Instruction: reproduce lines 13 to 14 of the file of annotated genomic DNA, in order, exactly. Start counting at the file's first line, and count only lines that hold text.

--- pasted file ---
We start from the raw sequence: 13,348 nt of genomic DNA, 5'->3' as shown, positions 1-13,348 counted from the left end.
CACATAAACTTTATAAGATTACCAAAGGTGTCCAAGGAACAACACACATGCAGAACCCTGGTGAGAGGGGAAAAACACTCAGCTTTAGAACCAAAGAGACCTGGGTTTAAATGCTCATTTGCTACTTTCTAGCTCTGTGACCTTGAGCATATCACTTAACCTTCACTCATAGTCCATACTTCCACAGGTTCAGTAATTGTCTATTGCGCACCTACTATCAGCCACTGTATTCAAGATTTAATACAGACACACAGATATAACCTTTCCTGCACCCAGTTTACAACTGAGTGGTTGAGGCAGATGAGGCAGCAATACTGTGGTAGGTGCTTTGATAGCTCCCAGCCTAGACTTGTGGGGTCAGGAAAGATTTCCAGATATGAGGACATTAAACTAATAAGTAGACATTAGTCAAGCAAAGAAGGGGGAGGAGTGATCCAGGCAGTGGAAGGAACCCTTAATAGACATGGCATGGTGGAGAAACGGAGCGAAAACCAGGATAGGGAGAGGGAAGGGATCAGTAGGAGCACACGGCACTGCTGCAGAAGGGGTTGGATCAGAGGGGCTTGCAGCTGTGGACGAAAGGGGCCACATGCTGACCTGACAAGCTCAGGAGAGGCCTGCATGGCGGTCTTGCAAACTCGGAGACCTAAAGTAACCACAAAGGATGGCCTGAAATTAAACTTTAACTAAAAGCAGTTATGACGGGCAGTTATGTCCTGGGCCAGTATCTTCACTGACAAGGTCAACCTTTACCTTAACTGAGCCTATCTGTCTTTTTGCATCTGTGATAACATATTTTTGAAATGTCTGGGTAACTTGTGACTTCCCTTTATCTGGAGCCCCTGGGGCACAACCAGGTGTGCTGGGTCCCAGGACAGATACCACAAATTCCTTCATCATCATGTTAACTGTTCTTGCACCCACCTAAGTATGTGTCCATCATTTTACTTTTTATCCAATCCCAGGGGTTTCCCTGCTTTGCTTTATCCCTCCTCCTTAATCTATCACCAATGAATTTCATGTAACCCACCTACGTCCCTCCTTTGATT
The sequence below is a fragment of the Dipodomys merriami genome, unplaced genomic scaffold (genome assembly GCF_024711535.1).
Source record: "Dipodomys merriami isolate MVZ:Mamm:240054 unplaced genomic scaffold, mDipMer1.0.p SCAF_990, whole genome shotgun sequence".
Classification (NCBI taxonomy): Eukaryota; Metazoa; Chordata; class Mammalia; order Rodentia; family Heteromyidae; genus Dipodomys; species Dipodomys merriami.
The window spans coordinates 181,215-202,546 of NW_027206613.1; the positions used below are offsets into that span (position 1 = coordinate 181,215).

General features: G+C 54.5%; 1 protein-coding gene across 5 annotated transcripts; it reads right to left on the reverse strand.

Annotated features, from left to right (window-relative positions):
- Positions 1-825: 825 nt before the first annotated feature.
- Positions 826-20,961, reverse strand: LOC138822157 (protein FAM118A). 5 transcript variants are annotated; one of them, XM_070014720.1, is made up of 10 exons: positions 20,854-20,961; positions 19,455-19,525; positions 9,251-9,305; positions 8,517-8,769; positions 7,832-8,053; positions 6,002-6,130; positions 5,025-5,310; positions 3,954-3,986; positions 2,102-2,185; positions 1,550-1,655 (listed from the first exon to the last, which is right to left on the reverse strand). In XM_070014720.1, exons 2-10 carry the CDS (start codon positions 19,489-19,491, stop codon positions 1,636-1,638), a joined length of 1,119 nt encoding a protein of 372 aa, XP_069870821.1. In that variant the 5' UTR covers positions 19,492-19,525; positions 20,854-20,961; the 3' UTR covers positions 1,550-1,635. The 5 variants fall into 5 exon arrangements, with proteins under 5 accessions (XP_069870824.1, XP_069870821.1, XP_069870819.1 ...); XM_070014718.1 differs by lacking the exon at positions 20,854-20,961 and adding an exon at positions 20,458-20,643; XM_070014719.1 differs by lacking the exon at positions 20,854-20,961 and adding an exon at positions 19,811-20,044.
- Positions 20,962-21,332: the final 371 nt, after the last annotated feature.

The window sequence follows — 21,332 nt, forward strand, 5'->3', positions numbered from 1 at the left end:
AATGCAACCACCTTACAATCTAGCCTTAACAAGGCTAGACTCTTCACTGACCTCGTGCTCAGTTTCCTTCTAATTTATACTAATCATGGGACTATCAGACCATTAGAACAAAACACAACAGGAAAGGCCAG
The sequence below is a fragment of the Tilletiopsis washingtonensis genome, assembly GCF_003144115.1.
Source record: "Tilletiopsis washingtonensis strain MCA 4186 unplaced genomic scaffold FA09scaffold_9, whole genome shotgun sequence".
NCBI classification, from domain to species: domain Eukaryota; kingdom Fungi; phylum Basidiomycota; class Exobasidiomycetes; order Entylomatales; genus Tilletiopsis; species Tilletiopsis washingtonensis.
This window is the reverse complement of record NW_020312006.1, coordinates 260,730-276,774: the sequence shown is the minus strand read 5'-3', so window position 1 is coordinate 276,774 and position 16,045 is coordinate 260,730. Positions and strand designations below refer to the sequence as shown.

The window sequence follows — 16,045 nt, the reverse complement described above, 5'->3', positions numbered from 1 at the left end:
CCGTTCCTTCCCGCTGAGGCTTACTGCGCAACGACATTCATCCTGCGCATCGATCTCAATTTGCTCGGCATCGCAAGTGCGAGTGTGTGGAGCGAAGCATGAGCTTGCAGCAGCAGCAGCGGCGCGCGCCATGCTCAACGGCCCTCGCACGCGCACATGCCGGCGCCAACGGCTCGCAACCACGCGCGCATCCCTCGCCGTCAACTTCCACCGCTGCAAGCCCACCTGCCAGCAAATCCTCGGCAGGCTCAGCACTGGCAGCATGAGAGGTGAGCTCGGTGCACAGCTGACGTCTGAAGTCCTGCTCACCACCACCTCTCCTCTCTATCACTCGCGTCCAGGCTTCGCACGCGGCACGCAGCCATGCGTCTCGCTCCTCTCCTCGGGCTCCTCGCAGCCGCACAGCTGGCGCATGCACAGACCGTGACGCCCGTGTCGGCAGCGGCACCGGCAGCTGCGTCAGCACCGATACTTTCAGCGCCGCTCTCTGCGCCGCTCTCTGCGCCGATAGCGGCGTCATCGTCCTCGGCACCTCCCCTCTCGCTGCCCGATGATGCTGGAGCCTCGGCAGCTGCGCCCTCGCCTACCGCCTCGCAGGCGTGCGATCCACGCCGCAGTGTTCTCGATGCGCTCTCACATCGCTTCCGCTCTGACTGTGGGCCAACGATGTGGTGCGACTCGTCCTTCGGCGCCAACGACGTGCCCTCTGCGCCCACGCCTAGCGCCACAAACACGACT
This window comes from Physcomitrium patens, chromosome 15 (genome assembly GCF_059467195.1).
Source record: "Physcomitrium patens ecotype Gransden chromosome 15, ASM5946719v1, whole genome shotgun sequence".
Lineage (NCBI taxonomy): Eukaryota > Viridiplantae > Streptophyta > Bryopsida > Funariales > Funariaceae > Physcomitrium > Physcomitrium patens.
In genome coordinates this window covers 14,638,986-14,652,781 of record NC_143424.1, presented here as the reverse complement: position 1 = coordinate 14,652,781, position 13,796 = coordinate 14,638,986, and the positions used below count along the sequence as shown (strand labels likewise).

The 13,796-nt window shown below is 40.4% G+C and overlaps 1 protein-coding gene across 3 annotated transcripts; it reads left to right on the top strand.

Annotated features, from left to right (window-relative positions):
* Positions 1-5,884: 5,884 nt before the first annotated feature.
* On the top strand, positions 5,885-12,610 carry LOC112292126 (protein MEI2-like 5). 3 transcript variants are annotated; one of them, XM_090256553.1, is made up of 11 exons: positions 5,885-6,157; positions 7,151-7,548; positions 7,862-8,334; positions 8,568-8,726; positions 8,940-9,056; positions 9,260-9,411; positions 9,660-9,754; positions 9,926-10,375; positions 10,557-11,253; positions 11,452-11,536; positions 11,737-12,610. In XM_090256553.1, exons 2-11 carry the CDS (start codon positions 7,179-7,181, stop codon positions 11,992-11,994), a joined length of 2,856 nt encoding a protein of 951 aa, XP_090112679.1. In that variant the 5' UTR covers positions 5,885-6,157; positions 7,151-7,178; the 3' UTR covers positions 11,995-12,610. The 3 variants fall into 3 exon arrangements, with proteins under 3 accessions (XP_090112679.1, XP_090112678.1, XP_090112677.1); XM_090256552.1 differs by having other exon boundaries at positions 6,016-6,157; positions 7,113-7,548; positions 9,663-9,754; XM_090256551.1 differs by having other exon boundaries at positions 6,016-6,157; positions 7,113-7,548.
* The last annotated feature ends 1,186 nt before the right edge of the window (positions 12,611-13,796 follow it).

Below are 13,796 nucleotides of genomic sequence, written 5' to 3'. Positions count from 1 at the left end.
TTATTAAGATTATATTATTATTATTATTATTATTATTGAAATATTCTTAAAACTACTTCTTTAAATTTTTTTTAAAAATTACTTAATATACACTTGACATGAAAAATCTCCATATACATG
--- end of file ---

AATGCAACCACCTTACAATCTAGCCTTAACAAGGCTAGACTCTTCACTGACCTCGTGCTCAGTTTCCTTCTAATTTATACTAATCATGGGACTATCAGACCATTAGAACAAAACACAACAGGAAAGGCCAG
The sequence below is a fragment of the Tilletiopsis washingtonensis genome, assembly GCF_003144115.1.